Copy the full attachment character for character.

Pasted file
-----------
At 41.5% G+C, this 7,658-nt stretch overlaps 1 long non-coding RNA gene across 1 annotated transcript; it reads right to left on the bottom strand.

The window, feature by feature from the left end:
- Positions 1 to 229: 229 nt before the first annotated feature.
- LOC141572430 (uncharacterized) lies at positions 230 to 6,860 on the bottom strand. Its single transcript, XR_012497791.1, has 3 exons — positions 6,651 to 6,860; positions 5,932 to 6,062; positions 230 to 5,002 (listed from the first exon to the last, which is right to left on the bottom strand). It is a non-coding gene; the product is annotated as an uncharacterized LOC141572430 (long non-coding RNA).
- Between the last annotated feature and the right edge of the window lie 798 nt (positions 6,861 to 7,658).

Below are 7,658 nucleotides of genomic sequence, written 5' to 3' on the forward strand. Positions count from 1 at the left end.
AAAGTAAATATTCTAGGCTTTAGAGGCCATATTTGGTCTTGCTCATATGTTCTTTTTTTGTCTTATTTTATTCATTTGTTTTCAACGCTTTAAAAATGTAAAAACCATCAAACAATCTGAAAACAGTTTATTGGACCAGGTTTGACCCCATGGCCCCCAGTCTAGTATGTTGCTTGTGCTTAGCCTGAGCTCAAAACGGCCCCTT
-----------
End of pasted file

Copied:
At 41.5% G+C, this 7,658-nt stretch overlaps 1 long non-coding RNA gene across 1 annotated transcript; it reads right to left on the bottom strand.

The window, feature by feature from the left end:
- Positions 1 to 229: 229 nt before the first annotated feature.
- LOC141572430 (uncharacterized) lies at positions 230 to 6,860 on the bottom strand. Its single transcript, XR_012497791.1, has 3 exons — positions 6,651 to 6,860; positions 5,932 to 6,062; positions 230 to 5,002 (listed from the first exon to the last, which is right to left on the bottom strand). It is a non-coding gene; the product is annotated as an uncharacterized LOC141572430 (long non-coding RNA).
- Between the last annotated feature and the right edge of the window lie 798 nt (positions 6,861 to 7,658).

Below are 7,658 nucleotides of genomic sequence, written 5' to 3' on the forward strand. Positions count from 1 at the left end.
AAAGTAAATATTCTAGGCTTTAGAGGCCATATTTGGTCTTGCTCATATGTTCTTTTTTTGTCTTATTTTATTCATTTGTTTTCAACGCTTTAAAAATGTAAAAACCATCAAACAATCTGAAAACAGTTTATTGGACCAGGTTTGACCCCATGGCCCCCAGTCTAGTATGTTGCTTGTGCTTAGCCTGAGCTCAAAACGGCCCCTT